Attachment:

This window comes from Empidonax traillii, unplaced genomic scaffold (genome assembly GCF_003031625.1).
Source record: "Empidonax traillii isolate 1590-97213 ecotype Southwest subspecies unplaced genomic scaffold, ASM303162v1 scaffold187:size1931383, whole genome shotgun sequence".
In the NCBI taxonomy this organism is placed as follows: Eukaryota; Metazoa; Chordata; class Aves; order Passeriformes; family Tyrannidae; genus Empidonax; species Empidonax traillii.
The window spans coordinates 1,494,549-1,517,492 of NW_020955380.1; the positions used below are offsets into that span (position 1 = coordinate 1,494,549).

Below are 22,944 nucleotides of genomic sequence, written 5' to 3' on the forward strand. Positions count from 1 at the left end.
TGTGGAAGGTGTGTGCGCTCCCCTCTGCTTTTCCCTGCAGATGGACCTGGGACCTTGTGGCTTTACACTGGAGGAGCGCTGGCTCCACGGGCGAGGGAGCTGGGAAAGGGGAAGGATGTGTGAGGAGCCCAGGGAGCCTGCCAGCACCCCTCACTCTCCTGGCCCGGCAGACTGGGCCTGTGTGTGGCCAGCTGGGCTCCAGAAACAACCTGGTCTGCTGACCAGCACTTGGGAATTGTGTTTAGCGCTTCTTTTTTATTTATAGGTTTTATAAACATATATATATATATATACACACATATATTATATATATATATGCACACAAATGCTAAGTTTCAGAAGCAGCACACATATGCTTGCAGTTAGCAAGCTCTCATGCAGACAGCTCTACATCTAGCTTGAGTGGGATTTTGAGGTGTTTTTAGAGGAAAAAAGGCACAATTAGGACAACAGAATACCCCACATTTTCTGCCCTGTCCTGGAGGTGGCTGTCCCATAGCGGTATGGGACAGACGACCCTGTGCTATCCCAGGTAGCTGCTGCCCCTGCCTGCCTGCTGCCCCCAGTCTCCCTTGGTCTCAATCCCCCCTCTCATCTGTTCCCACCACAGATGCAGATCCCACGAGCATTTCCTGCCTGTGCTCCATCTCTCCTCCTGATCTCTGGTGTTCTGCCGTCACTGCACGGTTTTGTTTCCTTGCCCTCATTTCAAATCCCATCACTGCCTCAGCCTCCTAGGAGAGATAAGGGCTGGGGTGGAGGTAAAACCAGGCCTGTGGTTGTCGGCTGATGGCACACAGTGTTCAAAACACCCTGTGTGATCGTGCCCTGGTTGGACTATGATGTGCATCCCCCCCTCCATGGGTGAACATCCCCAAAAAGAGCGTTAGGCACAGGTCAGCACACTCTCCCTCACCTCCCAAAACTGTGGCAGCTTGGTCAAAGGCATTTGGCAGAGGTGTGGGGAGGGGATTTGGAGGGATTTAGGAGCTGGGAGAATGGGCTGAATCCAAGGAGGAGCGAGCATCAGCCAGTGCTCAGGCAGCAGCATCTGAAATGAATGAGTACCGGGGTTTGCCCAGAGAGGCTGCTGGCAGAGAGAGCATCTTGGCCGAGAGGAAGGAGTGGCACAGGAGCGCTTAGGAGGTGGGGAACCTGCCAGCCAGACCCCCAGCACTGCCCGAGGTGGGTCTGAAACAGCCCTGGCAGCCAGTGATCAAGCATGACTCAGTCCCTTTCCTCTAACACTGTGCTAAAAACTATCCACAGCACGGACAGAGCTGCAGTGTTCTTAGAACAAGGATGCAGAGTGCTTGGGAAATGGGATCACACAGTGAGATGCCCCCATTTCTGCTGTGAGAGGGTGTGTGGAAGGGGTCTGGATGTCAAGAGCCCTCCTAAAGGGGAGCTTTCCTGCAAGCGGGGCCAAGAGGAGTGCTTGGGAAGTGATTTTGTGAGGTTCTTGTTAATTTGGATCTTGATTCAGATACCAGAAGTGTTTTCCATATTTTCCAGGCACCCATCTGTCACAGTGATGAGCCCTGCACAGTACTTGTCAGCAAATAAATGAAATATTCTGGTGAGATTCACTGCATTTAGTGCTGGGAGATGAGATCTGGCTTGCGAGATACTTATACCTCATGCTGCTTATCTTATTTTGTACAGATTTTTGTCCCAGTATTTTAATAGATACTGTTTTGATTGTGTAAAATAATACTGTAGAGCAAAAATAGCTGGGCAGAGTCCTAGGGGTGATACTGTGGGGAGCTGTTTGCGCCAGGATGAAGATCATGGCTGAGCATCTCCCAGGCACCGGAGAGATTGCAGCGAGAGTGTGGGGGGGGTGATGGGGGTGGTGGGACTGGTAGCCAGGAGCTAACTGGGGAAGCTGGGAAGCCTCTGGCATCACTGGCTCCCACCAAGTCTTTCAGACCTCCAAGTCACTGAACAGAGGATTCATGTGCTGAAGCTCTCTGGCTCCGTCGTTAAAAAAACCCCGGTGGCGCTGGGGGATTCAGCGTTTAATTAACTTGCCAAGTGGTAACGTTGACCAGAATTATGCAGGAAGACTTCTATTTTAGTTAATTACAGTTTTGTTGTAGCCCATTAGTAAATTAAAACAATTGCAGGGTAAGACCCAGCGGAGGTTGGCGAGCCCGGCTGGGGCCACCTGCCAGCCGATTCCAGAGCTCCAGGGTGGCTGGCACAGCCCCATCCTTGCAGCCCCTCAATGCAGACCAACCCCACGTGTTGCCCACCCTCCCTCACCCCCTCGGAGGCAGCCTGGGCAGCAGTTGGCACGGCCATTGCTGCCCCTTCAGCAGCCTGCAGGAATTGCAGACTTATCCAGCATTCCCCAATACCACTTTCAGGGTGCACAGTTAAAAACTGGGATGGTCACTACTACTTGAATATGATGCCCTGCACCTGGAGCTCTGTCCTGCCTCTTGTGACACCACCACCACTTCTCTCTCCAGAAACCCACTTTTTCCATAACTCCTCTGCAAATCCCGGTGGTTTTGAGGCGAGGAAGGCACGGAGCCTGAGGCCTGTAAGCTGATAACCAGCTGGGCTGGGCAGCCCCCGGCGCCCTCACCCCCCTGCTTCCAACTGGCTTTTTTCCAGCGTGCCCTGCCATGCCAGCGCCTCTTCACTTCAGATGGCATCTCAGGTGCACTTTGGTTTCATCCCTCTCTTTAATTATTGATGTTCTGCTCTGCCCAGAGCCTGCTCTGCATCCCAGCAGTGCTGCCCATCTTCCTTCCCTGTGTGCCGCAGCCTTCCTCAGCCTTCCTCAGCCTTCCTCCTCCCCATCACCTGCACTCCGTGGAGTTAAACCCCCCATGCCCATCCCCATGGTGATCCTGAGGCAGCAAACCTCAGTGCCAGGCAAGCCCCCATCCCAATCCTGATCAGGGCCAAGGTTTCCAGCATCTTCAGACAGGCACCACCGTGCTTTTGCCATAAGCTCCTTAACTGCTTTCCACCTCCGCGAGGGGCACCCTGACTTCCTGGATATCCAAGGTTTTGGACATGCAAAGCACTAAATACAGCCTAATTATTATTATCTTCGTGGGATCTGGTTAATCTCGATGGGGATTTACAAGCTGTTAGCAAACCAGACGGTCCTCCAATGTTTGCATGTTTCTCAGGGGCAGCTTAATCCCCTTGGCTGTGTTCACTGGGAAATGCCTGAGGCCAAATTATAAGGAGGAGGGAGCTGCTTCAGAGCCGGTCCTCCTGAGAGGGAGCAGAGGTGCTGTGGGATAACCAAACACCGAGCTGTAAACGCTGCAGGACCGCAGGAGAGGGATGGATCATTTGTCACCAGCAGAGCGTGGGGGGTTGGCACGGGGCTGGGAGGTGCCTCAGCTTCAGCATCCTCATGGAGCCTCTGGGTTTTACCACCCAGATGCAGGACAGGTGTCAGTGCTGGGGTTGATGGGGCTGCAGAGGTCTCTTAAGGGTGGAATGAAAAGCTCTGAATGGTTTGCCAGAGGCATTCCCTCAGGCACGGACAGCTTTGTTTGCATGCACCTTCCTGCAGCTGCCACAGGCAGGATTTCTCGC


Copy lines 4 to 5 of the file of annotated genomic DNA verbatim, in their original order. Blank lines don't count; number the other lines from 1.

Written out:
The window spans coordinates 1,494,549-1,517,492 of NW_020955380.1; the positions used below are offsets into that span (position 1 = coordinate 1,494,549).

Below are 22,944 nucleotides of genomic sequence, written 5' to 3' on the forward strand. Positions count from 1 at the left end.